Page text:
An Oxford University professor has said that a vaccine against the coronavirus' new mutations should be ready by October, Sky News reported.
According to the university's Professor Andrew Pollard, who heads the team working on the vaccine, tweaking the vaccine is a relatively fast process and needs only small trials before the vaccine can be rolled out.
He added that his team, which is producing the Oxford-AstraZeneca vaccine, is already working on the updates.
"I think the actual work on designing a new vaccine is very, very quick because it's essentially just switching out the genetic sequence for the spike protein, for the updated variants," he told an AstraZeneca media briefing. "And then there's manufacturing to do and then a small scale study. So all of that can be completed in a very short period of time, and the autumn is really the timing for having new vaccines available for use rather than for having the clinical trials run."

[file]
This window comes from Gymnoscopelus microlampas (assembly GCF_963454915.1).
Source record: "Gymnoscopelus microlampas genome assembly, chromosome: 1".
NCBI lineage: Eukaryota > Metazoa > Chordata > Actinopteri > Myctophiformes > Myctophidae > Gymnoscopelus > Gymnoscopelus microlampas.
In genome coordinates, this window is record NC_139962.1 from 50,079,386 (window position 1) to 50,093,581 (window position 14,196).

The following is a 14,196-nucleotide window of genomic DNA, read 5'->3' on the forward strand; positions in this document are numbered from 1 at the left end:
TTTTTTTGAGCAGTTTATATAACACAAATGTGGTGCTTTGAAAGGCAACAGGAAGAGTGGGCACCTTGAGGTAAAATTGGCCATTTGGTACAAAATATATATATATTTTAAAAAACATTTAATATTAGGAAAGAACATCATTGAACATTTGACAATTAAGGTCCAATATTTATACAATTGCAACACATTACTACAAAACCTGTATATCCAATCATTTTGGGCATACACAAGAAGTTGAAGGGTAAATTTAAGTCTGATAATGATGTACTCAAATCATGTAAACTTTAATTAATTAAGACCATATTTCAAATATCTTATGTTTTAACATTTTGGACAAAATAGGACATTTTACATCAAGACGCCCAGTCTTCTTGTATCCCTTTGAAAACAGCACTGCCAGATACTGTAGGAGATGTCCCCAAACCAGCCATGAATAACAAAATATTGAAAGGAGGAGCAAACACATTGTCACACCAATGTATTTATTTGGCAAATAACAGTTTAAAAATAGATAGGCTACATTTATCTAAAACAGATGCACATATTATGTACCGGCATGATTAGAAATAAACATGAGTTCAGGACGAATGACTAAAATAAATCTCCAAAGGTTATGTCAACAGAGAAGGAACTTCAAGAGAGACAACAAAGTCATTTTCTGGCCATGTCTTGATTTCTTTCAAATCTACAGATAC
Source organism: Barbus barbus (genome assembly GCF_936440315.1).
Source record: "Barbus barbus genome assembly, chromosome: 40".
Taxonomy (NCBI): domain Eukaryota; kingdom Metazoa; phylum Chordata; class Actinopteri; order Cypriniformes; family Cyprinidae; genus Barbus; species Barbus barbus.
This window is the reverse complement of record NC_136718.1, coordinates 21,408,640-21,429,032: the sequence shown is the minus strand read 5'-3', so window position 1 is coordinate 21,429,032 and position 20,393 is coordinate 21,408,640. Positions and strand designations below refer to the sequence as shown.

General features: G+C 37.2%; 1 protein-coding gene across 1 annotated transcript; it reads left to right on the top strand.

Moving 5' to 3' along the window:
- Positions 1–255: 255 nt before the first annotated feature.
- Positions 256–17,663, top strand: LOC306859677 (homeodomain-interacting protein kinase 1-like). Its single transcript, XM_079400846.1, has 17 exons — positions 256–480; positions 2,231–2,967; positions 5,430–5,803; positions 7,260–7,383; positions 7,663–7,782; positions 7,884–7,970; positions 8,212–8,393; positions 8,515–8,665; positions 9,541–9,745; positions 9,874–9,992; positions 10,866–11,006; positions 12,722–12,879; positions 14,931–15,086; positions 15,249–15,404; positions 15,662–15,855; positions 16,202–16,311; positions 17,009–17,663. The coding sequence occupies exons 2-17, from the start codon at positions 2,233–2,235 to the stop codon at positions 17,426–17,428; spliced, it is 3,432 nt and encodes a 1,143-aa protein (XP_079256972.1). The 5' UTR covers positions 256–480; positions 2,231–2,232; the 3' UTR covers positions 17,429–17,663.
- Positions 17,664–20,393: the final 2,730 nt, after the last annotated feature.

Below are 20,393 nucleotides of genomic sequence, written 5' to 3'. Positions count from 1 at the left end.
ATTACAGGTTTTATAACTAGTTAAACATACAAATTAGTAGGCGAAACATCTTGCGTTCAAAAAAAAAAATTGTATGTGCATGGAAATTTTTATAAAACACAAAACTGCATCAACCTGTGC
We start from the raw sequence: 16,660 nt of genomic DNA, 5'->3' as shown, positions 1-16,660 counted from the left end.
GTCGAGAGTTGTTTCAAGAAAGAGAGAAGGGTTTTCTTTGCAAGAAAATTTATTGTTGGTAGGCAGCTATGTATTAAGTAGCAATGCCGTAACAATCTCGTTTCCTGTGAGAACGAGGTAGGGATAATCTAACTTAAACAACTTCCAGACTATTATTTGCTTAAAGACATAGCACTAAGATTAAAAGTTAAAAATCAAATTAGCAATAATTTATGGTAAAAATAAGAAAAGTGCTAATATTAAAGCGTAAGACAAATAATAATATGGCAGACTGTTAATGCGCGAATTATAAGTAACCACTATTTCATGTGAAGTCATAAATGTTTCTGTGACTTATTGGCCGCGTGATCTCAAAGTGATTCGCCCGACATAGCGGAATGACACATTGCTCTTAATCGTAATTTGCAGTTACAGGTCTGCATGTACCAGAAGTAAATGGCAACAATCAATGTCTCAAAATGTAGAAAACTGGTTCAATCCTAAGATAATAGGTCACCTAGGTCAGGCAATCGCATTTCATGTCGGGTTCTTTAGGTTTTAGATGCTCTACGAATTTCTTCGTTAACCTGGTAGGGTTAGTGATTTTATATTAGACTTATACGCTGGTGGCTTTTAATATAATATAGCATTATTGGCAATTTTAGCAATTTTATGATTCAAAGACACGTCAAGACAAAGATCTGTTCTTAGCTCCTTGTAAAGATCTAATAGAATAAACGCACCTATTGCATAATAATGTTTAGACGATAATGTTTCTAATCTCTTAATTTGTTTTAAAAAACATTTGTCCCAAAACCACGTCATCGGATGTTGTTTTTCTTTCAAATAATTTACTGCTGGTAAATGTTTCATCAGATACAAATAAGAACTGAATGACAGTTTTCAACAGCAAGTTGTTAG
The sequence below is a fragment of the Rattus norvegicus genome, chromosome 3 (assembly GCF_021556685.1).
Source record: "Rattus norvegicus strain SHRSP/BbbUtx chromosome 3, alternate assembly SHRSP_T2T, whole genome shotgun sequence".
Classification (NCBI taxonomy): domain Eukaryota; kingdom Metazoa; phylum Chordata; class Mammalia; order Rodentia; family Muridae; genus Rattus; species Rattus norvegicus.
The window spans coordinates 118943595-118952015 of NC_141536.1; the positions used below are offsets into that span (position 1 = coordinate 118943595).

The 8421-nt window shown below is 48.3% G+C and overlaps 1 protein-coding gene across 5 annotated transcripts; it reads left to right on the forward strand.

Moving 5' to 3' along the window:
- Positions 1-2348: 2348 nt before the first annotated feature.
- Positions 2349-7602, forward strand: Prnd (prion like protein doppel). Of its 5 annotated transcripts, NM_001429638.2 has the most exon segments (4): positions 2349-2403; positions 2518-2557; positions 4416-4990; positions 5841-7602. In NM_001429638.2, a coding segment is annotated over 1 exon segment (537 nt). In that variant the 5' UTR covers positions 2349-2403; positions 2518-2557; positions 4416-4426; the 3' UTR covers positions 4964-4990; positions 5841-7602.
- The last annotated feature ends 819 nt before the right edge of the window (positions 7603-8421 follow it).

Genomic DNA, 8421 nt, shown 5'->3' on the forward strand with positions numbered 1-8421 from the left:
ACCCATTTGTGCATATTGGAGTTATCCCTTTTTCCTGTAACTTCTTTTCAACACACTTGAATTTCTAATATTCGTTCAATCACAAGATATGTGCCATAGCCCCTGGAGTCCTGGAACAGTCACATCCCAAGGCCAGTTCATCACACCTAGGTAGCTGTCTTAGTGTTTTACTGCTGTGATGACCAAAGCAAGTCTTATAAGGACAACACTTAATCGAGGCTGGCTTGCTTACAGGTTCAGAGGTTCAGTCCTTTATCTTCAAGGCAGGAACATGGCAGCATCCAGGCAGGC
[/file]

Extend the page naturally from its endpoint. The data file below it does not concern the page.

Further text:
He explained that the new trials would include hundreds of people, but that, "The reason why it's such a small number is because, with an updated vaccine, the question is whether immune responses still look the same but against the new variants as they emerge. We don't need to run studies on a large scale to prove efficacy. And so that's why they're much quicker and much smaller to conduct."
AstraZeneca official Sir Mene Pangalos added: "Our ambition is to be ready for the next round of immunizations that may be necessary as we go into next winter. That's what we're aiming for."
"We're very much aiming to try and have something ready by the autumn. So, this year."
Though studies show that existing vaccines provide some protection against the South African mutation of COVID-19, they have also showed reduced efficacy against it.